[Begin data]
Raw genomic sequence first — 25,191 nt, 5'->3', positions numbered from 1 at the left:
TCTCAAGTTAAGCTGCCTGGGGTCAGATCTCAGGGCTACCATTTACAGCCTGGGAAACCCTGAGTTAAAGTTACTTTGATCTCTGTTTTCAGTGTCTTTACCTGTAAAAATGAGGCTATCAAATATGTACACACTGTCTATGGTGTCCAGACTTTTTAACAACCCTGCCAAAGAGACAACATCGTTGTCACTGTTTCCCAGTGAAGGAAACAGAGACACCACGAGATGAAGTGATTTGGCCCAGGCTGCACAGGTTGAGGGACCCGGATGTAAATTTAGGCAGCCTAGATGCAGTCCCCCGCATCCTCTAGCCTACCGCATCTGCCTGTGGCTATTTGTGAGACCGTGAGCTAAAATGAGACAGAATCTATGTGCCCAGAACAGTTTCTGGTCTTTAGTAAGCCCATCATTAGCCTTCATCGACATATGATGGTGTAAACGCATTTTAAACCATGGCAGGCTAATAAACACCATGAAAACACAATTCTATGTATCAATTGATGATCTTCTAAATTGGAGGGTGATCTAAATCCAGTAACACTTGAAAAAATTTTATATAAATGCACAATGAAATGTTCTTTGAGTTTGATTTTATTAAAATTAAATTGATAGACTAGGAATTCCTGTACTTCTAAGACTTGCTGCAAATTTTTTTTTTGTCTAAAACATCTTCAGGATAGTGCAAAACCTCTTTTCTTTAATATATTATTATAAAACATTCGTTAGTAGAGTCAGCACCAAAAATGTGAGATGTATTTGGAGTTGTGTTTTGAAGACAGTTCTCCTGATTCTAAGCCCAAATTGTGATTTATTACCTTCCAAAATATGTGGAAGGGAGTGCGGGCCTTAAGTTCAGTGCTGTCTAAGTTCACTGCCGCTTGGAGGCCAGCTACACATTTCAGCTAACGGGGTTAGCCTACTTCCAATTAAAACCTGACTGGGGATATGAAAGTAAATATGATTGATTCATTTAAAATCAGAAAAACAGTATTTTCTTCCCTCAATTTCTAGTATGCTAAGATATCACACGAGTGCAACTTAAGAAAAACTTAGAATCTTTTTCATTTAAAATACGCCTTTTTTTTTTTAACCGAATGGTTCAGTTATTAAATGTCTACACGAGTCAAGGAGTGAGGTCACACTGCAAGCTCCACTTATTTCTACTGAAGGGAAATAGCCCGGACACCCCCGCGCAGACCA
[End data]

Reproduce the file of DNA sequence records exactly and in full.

Raw genomic sequence first — 25,191 nt, 5'->3', positions numbered from 1 at the left:
TCTCAAGTTAAGCTGCCTGGGGTCAGATCTCAGGGCTACCATTTACAGCCTGGGAAACCCTGAGTTAAAGTTACTTTGATCTCTGTTTTCAGTGTCTTTACCTGTAAAAATGAGGCTATCAAATATGTACACACTGTCTATGGTGTCCAGACTTTTTAACAACCCTGCCAAAGAGACAACATCGTTGTCACTGTTTCCCAGTGAAGGAAACAGAGACACCACGAGATGAAGTGATTTGGCCCAGGCTGCACAGGTTGAGGGACCCGGATGTAAATTTAGGCAGCCTAGATGCAGTCCCCCGCATCCTCTAGCCTACCGCATCTGCCTGTGGCTATTTGTGAGACCGTGAGCTAAAATGAGACAGAATCTATGTGCCCAGAACAGTTTCTGGTCTTTAGTAAGCCCATCATTAGCCTTCATCGACATATGATGGTGTAAACGCATTTTAAACCATGGCAGGCTAATAAACACCATGAAAACACAATTCTATGTATCAATTGATGATCTTCTAAATTGGAGGGTGATCTAAATCCAGTAACACTTGAAAAAATTTTATATAAATGCACAATGAAATGTTCTTTGAGTTTGATTTTATTAAAATTAAATTGATAGACTAGGAATTCCTGTACTTCTAAGACTTGCTGCAAATTTTTTTTTTGTCTAAAACATCTTCAGGATAGTGCAAAACCTCTTTTCTTTAATATATTATTATAAAACATTCGTTAGTAGAGTCAGCACCAAAAATGTGAGATGTATTTGGAGTTGTGTTTTGAAGACAGTTCTCCTGATTCTAAGCCCAAATTGTGATTTATTACCTTCCAAAATATGTGGAAGGGAGTGCGGGCCTTAAGTTCAGTGCTGTCTAAGTTCACTGCCGCTTGGAGGCCAGCTACACATTTCAGCTAACGGGGTTAGCCTACTTCCAATTAAAACCTGACTGGGGATATGAAAGTAAATATGATTGATTCATTTAAAATCAGAAAAACAGTATTTTCTTCCCTCAATTTCTAGTATGCTAAGATATCACACGAGTGCAACTTAAGAAAAACTTAGAATCTTTTTCATTTAAAATACGCCTTTTTTTTTTTAACCGAATGGTTCAGTTATTAAATGTCTACACGAGTCAAGGAGTGAGGTCACACTGCAAGCTCCACTTATTTCTACTGAAGGGAAATAGCCCGGACACCCCCGCGCAGACCA